The first four collections in our revitalized Poetry Pamphlet series, established to highlight original work from writers around the world as well as forgotten treasures lost in the cracks of literary history.Included are: Two American Scenes: Our Village & A Journey on the Colorado River, by Lydia Davis and Eliot Weinberger; Sorting Facts, or Nineteen Ways of Looking at Chris Marker, by Susan Howe; The Helens of Troy, New York, by Bernadette Mayer; and Pneumatic Antiphonal, by Sylvia Legris.
|Publisher:||New Directions Publishing Corporation|
|Product dimensions:||6.00(w) x 9.00(h) x 0.70(d)|
|Age Range:||14 - 18 Years|
About the Author
is an essayist, editor, and translator. He lives in New York City.
Author of more than a dozen books of poetry and two of literary criticism, Susan Howe's recent collection of poems That This, published by New Directions won the Bollingen Prize in 2011. Her earlier critical study, My Emily Dickinson, was re-issued in 2007 with an introduction by Eliot Weinberger. Three CDs in collaboration with the musician/composer David Grubbs, Thiefth,Souls of the Labadie Tract, and Frolic Architecturewere released on the Blue Chopsticks label (2005; 2011). Howe held the Samuel P. Capen Chair in Poetry and the Humanities at the State University New York at Buffalo until her retirement in 2007. The recipient of a Guggenheim Fellowship, she was elected to the American Academy of Arts and Sciences in 1999 and served as a Chancellor to the Academy of American Poets between 2000-2006. In fall, 2009 she was awarded a Fellowship to the American Academy at Berlin. Grenfell Press published a fine press edition of “Frolic Architecture with photographic prints by James Welling in 2009. Recently she was an Artist In Residence at the Isabella Stewart Gardner Museum in Boston. In October, 2013 her word collages were exhibited at the Yale Union in Portland, Oregon, and in the Whitney Biennial Spring, 2014. A limited press edition of Tom Tit Tot (the word collages which amount to a series poem) with art work by R.H. Quaytman has just been published by MoMA in New York, and Spontaneous Particulars:The Telepathy of Archives, (2014) published by Christine Burgin and New Directions.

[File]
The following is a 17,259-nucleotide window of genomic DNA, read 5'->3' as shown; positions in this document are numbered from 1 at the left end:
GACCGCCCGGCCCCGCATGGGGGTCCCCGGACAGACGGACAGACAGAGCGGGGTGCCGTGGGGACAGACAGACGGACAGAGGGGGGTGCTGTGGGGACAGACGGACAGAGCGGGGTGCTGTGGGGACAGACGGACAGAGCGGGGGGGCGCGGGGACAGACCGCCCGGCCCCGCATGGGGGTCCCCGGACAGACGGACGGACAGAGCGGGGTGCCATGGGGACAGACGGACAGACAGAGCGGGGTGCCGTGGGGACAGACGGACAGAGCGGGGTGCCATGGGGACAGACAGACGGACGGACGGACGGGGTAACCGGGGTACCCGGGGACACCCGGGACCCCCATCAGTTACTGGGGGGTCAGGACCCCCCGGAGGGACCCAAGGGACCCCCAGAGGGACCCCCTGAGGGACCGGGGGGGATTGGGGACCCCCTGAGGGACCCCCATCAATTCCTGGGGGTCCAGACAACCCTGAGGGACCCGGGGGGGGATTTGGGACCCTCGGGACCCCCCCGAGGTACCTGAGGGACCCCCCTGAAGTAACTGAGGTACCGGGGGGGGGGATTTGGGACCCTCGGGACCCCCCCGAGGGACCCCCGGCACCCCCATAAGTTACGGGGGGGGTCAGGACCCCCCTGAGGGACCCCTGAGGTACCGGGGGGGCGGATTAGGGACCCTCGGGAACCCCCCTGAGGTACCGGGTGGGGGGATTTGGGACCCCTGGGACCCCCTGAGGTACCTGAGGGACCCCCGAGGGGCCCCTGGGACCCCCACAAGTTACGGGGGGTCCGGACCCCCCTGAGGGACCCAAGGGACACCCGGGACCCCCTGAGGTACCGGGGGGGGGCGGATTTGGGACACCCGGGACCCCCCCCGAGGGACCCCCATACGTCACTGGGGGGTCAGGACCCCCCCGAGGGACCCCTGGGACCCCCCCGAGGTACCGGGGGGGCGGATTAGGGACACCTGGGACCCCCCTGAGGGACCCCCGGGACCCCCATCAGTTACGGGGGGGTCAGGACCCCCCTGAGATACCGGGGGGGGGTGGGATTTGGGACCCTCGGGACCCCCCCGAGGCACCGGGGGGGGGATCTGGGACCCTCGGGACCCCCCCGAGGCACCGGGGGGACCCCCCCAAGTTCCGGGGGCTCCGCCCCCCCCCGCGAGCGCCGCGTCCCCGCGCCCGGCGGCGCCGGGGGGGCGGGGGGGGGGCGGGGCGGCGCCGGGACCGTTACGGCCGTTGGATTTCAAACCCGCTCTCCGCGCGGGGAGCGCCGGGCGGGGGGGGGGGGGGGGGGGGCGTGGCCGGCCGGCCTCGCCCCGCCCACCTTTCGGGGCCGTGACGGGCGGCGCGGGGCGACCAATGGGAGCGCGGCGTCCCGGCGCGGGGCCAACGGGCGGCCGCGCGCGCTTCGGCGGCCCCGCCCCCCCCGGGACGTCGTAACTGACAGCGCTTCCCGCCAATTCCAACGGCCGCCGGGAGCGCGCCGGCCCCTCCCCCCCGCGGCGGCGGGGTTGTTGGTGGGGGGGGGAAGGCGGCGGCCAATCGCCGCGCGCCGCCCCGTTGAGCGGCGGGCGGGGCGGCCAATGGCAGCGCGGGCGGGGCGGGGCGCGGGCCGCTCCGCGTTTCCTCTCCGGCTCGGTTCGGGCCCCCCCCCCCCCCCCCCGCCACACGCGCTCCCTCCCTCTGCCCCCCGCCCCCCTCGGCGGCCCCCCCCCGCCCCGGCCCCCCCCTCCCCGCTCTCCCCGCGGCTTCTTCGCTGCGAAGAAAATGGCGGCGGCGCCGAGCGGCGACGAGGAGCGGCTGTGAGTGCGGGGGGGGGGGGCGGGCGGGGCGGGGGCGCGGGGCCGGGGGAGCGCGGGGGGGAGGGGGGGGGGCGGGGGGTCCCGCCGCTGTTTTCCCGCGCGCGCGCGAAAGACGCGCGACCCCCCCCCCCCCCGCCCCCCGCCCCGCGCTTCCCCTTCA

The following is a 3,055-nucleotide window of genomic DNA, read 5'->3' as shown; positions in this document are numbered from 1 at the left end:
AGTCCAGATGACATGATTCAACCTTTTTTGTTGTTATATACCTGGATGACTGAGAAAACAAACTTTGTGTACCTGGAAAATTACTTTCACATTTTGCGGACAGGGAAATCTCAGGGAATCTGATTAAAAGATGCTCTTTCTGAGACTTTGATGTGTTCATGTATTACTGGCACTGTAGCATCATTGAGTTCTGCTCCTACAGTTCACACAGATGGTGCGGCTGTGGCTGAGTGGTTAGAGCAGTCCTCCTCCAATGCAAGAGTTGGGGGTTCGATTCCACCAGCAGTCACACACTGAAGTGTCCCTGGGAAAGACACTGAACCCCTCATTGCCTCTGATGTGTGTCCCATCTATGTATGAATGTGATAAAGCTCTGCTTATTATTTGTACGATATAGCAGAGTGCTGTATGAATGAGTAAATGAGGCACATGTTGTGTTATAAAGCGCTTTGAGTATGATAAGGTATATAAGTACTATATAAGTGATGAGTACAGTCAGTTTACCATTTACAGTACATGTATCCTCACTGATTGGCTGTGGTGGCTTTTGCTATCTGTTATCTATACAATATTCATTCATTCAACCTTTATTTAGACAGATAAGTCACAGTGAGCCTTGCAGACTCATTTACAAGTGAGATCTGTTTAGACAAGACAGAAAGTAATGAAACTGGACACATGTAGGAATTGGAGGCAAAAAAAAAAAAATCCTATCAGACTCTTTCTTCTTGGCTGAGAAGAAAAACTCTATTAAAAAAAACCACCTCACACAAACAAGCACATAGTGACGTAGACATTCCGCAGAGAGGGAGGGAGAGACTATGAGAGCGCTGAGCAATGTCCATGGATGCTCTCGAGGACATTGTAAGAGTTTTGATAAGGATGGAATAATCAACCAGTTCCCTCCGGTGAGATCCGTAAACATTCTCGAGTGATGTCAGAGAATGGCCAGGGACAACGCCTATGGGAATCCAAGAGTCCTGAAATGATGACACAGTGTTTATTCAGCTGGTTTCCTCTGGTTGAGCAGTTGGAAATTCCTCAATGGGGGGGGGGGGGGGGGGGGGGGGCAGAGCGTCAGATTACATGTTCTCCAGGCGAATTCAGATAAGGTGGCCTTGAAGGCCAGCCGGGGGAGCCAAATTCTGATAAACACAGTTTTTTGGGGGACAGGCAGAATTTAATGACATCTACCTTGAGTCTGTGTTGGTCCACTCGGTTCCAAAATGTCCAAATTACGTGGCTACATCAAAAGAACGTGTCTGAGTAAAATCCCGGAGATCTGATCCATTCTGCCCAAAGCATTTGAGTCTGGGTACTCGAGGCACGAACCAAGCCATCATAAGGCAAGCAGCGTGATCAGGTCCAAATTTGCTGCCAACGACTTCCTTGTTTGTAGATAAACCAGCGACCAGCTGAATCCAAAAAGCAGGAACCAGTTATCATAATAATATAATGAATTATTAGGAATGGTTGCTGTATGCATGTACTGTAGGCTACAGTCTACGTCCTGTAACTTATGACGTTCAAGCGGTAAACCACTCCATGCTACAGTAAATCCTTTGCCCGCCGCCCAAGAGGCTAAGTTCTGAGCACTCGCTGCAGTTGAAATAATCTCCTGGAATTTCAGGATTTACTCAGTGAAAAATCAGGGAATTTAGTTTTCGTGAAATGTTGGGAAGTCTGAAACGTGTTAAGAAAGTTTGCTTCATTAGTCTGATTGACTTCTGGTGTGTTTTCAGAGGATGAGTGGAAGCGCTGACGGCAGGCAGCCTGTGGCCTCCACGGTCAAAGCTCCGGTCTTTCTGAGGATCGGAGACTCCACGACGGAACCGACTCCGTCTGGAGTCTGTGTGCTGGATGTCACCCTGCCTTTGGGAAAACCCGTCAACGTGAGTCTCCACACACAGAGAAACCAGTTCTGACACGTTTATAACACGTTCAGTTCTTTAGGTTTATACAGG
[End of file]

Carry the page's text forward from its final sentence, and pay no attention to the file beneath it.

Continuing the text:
Called “a consummate poet” by Robert Creeley, Bernadette Mayer was born in Brooklyn, New York, in 1945. A most prolific poet, her first book was published at the age of twenty-three. Many texts later she continues to write progressive poetry from her home in East Nassau, New
York. For many years Mayer lived and worked on the Lower East Side of
Manhattan where she was the Director of St. Mark’s Poetry Project from
1980-1984. Bernadette Mayer has received grants and awards from PEN
American Center, The Foundation for Contemporary Performance Art, the
NEA, The Academy of American Poets, and The American Academy of Arts and Letters.
Sylvia Legris was born in Winnipeg, Manitoba, and now lives in Saskatoon, Saskatchewan. Her poems have appeared in the New Yorker, Conjunctions, and Granta, and her third collection of poetry, Nerve Squall, won the 2006 Griffin Poetry Prize.